Tony Mastroianni Review Collection
"Accident" Film Is a Dull Mishap
Cleveland Press September 30, 1967
The screenplay for "Accident," an English film, was written by playwright Harold Pinter and therein seems to lie the problem.
His characters have no outward life conversationally. Everything they say reveals a flock of guilt feelings and neuroses. The remarks are cryptic yet suggestive, but without consistency.
THE SETTING is an English university where two professors have yearnings outside their own marital bailiwicks. Intriguing to both of them is Jacqueline Sassard, girl friend of student Michael York.
The accident of the title happens at the beginning and occurs outside the house of one of the professors, Dirk Bogarde. Investigating, he pulls student Sassard out of the wreck. As she climbs out she steps on the face of her dead companion, York. Since this is emphasized it obviously is terribly symbolistic.
BOGARDE HIDES her from the police who never learn that she was driving, makes love to her and sends her on her way. A long flashback reconstructs the lives and inter-relationships of the characters, and terribly and messily interrelated they sure are.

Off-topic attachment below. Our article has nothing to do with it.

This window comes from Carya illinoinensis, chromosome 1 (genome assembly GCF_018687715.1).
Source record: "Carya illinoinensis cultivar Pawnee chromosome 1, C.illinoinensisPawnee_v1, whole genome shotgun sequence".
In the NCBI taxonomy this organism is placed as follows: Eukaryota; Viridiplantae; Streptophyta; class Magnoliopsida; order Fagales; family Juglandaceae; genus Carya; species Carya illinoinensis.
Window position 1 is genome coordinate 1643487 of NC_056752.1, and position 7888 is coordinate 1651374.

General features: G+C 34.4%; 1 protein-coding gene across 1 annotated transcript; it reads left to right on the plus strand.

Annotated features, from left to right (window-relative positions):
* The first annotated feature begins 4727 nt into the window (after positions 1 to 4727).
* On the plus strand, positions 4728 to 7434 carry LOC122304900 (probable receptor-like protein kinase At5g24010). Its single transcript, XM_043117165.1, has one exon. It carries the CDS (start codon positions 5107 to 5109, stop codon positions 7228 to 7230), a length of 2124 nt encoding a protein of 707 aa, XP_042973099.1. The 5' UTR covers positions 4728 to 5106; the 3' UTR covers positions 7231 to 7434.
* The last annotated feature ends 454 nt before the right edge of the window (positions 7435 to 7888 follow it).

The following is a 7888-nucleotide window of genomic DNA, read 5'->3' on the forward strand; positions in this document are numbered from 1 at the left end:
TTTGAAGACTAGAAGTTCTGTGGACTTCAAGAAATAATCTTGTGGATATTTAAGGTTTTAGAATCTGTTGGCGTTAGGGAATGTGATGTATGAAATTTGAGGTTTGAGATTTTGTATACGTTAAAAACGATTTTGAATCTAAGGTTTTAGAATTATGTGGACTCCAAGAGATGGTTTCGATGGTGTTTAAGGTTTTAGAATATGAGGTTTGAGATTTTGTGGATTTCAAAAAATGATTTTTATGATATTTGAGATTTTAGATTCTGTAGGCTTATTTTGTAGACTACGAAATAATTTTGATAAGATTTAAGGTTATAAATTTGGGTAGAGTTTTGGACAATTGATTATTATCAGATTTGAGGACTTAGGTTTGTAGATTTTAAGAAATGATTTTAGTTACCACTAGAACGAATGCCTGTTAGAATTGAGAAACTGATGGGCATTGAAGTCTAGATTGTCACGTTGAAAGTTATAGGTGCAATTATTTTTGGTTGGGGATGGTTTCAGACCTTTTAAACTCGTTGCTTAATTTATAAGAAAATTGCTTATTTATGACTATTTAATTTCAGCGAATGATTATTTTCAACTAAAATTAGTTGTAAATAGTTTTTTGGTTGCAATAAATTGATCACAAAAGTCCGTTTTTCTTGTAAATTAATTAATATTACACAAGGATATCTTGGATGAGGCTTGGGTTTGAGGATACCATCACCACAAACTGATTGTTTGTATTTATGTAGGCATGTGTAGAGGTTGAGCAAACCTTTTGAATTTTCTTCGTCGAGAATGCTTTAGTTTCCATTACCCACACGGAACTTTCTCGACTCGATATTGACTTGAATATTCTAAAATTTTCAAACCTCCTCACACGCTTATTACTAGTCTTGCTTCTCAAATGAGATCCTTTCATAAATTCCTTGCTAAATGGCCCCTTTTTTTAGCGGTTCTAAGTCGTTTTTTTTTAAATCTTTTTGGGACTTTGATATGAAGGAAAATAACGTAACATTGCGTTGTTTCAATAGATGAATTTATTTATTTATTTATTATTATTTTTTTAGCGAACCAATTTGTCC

Baker is the more successful philanderer and Bogarde more the observer throughout most of the film which develops slowly and tediously.
PINTER'S SCRIPT and Joseph Losey's direction are given to long pauses which may be terribly pregnant with meaning to them but emerge as moments of self conscious artiness. The whole affair is so dull that the plot never comes over as spicy as it sounds.
Bogarde is excellent as are his fellow performers and the color photography of the English countryside is crisp and handsome. Everything else is murky.